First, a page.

Down for the American Dream
The House Financial Services committee on which I serve often passes legislation that wastes taxpayer dollars, harms the economy, and egregiously violates the Constitution. The “Zero Downpayment Act” recently passed by the committee is a striking example of a bill that does all three.
This legislation is considered completely noncontroversial by both political parties, and will breeze through the full congress later this summer with the blessing of the administration. Nobody in Washington thinks twice about another welfare scheme that further entrenches the something-for-nothing mentality so prevalent today in America.
The Zero Downpayment Act, as its names suggests, creates a federal program that allows some homebuyers to obtain federally-insured mortgages without making a down payment. “Federally-insured” really means taxpayer-insured, as taxpayers like you foot the bill for defaults. So while Congress congratulates itself on yet another program that supposedly helps the poor, it is taxpayers who pay for the inevitable defaults.
Every mortgage banker knows that even a modest downpayment greatly increases the likelihood that a buyer will pay his mortgage as promised. A buyer who has consistently saved money for a down payment is by definition a better credit risk, and it’s harder to walk away from an obligation if it means losing a sizable amount of hard-earned money. A downpayment measures a buyer’s willingness and ability to make sacrifices in order to reach a goal and improve his standard of living. Banks used to recognize hard work and thrift as indicators of creditworthiness, and in a free market would demand a significant down payment for virtually all homebuyers.
But as with all federal intervention in the economy, housing welfare distorts the mortgage industry and makes ordinary Americans poorer. Banks, of course, love federal mortgage programs- after all, the risk of default is transferred to American taxpayers. The lending mortgage banks get paid whether homebuyers default or not, and what business wouldn’t love having the federal government guarantee the profitability of its ventures? Between the Federal Housing Administration, which is the largest insurer of mortgages in the world, and the government-created Fannie Mae and Freddie Mac corporations, the mortgage market is hopelessly distorted. Millions of mortgages in this country are federally insured, and the tax bill for defaults could be astronomical if the housing bubble bursts.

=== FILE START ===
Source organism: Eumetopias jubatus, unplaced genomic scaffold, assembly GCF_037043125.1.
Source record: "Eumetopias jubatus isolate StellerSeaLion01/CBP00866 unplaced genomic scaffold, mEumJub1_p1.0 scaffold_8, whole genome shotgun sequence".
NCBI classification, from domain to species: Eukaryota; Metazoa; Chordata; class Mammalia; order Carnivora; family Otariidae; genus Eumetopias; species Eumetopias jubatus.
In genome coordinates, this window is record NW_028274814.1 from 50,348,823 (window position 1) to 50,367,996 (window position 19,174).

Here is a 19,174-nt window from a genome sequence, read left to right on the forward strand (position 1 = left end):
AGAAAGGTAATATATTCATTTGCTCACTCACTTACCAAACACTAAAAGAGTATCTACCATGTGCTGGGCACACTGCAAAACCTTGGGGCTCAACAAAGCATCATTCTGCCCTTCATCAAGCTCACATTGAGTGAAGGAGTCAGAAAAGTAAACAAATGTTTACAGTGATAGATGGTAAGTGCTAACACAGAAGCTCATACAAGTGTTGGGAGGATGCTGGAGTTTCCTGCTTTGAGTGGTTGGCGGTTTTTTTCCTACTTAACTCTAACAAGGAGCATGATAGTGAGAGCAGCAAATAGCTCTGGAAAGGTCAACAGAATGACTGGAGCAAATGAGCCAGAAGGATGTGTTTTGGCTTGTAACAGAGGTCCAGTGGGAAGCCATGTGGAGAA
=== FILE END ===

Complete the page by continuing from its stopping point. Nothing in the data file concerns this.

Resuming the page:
Despite the congressional rhetoric about helping the poor, federal housing policies often harm poor people by pushing them into houses they may not be ready to buy. Given the realities of insurance, property taxes, maintenance, and repairs, many low-income buyers lose their homes and destroy their credit ratings. Easy credit and low interest rates, courtesy of the Federal Reserve, have dramatically increased housing demand and artificially increased prices. Zero down payment schemes do the same thing by pushing renters into the housing market. This increased demand actually serves to price many poor Americans out of the housing market indefinitely.
The American dream cannot be lived courtesy of taxpayer handouts. The experience of working hard, saving for a downpayment, and buying a home is the essence of the true American dream. Eventually the beneficiaries of government programs stop thinking of themselves as independent citizens, and start viewing themselves as wards of the state. It is impossible to maintain a free society when more and more people look to the state to provide what Americans used to provide for themselves.